Pezosiren

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Pezosiren
Temporal range: Early Eocene (Lutetian), 49–46 Ma
[1]
Dans l'ombre des dinosaures - Pezosiren - 016.jpg
Mounted skeleton
Scientific classification edit
Kingdom: Animalia
Phylum: Chordata
Class: Mammalia
Order: Sirenia
Family: Prorastomidae
Genus: Pezosiren
Domning, 2001
Species:
P. portelli
Binomial name
Pezosiren portelli
Domning, 2001

Pezosiren portelli,[2] also known as the "walking manatee", is a basal sirenian from the early Eocene of Jamaica, 50 million years ago. The type specimen is represented by a Jamaican fossil skeleton, described in 2001 by Daryl Domning,[3] a marine mammal paleontologist at Howard University in Washington, DC. It is believed to have had a hippopotamus-like amphibious lifestyle, and is considered a transitional form between land and sea mammals:.[4]

Discovery[edit]

P. portelli cast skeleton produced and distributed by Triebold Paleontology Incorporated

In the 1990s, vertebrate fossils were found in lagoon deposits at Seven Rivers in Jamaica by Daryl Domning and colleagues. The site is rich in fossils, and yielded hundreds of bones of mainly aquatic vertebrates, a primitive rhinoceros, and possibly a primate.[3] In 2001, Domning named Pezosiren portelli based on sirenian bones found at Seven Rivers.

The Seven Rivers site is not only one of the very rare examples of a noncave deposit in the West Indies, but also the oldest discovered so far, with an age of late Early or early Middle Eocene, as attributed by Robinson in 1988.[5] The presence of Pezosiren in Jamaica can be explained as evidence of an Eocene land bridge connecting North America, the Mexican Arc, the Chortis Block, the Nicaragua Rise, and Jamaica. Whatever might be the origin of this sirenian, it had no further impact in the history of the Antillean mammals, because Jamaica became submerged soon after and with it any terrestrial forms. The rest of the accompanying fossil fauna consists mainly of aquatic vertebrates—fishes, crocodilians, and turtles- and a rhinocerotid species (Hyrachyus).[6]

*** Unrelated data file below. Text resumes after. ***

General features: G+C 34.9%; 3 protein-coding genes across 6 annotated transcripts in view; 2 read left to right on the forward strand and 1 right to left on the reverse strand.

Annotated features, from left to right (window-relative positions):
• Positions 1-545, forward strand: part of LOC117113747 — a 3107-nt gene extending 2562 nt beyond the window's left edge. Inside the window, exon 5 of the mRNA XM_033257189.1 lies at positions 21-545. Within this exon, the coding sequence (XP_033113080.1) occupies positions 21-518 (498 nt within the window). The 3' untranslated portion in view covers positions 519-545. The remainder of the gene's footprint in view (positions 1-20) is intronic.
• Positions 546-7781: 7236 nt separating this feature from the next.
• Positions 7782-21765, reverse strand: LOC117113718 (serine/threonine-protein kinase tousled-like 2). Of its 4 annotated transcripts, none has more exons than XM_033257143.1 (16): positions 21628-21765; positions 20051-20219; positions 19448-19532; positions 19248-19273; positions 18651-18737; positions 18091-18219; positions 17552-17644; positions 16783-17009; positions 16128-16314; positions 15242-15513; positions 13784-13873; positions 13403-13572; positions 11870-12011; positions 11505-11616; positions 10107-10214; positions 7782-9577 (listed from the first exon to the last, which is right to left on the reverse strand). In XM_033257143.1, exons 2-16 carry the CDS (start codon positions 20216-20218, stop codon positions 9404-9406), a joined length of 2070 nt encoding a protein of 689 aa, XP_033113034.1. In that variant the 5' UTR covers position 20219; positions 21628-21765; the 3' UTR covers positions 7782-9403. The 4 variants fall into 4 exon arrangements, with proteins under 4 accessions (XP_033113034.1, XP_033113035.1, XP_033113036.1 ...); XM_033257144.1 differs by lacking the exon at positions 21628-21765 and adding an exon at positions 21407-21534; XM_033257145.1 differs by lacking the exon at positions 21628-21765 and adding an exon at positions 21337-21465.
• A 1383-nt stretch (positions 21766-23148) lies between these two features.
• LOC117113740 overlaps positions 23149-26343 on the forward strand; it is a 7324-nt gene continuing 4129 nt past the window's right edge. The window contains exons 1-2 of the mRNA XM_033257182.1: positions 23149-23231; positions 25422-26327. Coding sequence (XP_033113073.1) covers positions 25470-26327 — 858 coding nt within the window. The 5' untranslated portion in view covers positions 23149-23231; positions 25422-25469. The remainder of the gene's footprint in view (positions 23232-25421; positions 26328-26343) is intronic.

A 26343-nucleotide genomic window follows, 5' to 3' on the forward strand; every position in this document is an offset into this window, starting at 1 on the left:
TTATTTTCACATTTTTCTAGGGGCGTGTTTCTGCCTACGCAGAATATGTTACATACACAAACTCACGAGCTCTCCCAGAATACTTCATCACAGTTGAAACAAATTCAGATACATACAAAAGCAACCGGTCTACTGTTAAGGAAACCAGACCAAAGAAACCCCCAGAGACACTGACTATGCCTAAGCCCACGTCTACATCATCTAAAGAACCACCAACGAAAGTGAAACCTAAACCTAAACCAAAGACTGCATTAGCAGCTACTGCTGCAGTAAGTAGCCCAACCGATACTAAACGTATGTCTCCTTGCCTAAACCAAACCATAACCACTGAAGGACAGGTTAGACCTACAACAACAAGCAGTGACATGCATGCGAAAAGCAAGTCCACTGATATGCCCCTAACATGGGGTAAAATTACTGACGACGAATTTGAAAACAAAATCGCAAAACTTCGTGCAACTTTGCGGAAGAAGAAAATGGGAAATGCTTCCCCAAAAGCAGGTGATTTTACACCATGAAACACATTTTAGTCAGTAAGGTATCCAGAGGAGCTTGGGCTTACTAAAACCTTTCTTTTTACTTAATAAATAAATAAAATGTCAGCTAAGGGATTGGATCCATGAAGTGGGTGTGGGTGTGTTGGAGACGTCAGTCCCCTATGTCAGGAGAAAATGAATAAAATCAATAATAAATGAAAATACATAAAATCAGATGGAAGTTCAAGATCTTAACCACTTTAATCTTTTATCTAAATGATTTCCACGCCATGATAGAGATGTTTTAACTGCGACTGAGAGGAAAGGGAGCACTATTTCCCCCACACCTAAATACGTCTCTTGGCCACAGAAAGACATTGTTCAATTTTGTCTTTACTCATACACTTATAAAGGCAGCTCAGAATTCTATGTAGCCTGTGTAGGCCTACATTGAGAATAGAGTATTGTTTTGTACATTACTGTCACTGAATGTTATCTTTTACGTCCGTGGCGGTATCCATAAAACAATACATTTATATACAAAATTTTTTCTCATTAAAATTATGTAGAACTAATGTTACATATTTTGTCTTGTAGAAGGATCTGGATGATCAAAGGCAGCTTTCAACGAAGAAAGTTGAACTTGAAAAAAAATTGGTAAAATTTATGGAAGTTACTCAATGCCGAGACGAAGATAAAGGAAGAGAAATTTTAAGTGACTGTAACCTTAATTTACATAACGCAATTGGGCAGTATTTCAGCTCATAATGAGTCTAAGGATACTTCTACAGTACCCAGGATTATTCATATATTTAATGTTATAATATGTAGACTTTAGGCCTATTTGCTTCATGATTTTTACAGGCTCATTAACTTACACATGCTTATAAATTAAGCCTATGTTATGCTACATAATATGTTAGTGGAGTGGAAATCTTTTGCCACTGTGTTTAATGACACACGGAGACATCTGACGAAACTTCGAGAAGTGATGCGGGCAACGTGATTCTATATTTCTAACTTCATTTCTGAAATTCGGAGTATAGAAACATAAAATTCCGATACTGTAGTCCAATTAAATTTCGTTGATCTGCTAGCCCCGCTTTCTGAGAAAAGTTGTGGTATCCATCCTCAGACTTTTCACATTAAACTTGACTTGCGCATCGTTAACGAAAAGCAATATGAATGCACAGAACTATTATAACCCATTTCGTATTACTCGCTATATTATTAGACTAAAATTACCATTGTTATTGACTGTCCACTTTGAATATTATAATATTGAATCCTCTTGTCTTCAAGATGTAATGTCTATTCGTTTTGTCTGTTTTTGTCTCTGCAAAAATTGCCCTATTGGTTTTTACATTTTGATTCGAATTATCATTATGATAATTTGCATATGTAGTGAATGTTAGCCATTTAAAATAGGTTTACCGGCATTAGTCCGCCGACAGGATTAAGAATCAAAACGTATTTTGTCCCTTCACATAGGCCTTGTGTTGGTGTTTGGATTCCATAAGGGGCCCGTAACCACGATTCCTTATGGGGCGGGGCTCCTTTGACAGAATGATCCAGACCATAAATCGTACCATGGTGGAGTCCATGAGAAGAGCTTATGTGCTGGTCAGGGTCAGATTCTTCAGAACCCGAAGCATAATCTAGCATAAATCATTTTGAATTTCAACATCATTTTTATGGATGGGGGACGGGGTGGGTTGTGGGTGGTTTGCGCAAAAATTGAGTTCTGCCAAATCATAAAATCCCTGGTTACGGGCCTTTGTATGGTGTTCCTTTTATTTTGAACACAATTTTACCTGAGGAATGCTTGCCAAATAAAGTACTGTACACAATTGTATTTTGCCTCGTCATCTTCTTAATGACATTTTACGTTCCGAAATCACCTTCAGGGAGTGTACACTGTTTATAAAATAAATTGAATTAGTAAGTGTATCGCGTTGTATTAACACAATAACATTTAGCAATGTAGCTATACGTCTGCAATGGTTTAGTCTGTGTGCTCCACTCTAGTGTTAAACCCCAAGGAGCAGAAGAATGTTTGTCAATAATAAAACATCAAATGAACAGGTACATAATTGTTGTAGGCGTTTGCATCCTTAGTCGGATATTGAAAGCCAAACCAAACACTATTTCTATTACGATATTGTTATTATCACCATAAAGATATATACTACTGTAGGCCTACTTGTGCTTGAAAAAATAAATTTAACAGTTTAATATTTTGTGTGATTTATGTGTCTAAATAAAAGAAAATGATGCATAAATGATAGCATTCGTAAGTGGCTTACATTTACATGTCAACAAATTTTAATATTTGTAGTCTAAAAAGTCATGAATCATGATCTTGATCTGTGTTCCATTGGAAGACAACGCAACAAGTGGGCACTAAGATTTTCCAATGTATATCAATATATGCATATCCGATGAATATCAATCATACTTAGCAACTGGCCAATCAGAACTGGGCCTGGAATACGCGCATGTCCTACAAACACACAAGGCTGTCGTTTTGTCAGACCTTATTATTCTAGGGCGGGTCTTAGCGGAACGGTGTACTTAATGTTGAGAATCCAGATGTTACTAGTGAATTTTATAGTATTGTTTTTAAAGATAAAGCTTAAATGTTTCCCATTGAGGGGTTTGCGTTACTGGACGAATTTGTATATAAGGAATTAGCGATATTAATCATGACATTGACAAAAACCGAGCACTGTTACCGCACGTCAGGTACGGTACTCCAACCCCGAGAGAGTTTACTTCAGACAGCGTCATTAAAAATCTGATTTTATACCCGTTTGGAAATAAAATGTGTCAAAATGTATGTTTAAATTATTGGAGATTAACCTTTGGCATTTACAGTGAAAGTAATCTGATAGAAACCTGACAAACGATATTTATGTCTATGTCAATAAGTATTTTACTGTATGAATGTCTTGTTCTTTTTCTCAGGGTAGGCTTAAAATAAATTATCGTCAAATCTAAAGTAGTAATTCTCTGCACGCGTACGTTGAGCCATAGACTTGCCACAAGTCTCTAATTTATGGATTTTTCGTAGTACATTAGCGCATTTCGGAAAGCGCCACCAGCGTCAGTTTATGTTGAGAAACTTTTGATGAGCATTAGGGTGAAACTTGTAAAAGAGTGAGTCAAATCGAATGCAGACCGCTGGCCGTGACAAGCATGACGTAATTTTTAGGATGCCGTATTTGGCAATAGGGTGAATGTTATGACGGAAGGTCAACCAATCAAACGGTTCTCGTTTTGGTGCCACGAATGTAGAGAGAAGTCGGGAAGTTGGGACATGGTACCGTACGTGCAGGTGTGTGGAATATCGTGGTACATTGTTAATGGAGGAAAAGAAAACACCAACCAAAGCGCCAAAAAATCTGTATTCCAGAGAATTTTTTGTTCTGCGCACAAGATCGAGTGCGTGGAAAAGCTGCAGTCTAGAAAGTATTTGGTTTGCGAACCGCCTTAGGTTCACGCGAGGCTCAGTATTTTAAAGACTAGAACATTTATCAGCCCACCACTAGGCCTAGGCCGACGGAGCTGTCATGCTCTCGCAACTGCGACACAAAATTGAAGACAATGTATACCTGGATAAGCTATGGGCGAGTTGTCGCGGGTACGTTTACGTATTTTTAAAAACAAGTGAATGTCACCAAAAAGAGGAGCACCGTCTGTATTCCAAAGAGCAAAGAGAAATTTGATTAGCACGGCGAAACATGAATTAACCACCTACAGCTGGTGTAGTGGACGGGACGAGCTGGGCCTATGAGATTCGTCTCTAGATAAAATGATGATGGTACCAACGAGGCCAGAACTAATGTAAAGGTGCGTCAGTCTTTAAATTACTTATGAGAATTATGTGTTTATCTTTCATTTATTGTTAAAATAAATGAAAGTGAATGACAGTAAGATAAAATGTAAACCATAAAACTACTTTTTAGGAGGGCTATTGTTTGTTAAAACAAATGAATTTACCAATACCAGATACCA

Description[edit]

Drawing of swimming Pezosiren (blue) compared to three other Eocene sirenian taxa.

So far, Pezosiren are not known from any complete skeleton. The original description is based on some partial skeletons and “several hundred” of isolated bones collected from different bone beds within the Chapelton Formation, but Domning thought most of them "appear to represent a single taxon". From these, an almost complete skeleton have been composed, only missing most of the feet and the tail.[3] It was the first known quadrupedal sirenian.

The remains of Pezosiren indicate that while it had four limbs adapted to walking on land, the skull, teeth, and heavy ribs are more typical of modern sirenians, such as manatees and dugongs. The living animal is estimated to have been "pig-sized", or roughly 2 meters long (depending on the length of its tail).[3]

Based on the known tail vertebrae, researchers argue that Pezosiren, like its European relative Sobrarbesiren, did not use the tail to propel in the water, but rather used its hind limbs in a mode similar to otters.[3][7]

See also[edit]

References[edit]

  1. ^ Díaz-Berenguer E, Badiola A, Moreno-Azanza M & Canudo J.I., 2018, "First adequately-known quadrupedal sirenian from Eurasia (Eocene, Bay of Biscay, Huesca, northeastern Spain)", Scientific Reports 8: 5127: doi.org/10.1038/s41598-018-23355-w
  2. ^ Pezosiren: from Greek πεζός (pezos), 'on foot', 'walking', and Σειρήν (Seirēn, Latinized to Siren), 'siren' (Domning 2001, p. 625).
  3. ^ a b c d e Domning, D. P. (2001-10-11). "The earliest known fully quadrupedal sirenians". Nature. Nature Publishing Group. 413 (6856): 625–627. doi:10.1038/35098072. PMID 11675784.
  4. ^ Prothero, Donald R. 2007. Evolution: What the Fossils Say and Why It Matters. With original illustrations by Carl Buell. New York, Columbia University Press.
  5. ^ Robinson, E. (1988). "Late Cretaceous and early Tertiary sedimentary rocks of the Central Inlier, Jamaica". Journal of the Geological Society of Jamaica. 24: 49–67.
  6. ^ Domning, D. P.; Emry, R. J.; Portell, R. W.; Donovan, S. K.; Schindler, K. S. (December 1997). "Oldest West Indian Land Mammal: Rhinocerotoid Ungulate from the Eocene of Jamaica". Journal of Vertebrate Paleontology. Society of Vertebrate Paleontology. 17 (4): 638–641. doi:10.1080/02724634.1997.10011013. JSTOR 4523853.
  7. ^ Díaz-Berenguer E, Houssaye A, Badiola A & Canudo1 J.I., “The Hind Limbs of Sobrarbesiren cardieli (Eocene, Northeastern Spain) and New Insights into the Locomotion Capabilities of the Quadrupedal Sirenians”, Journal of Mammalian Evolution (6/9/2019): doi.org/10.1007/s10914-019-09482-9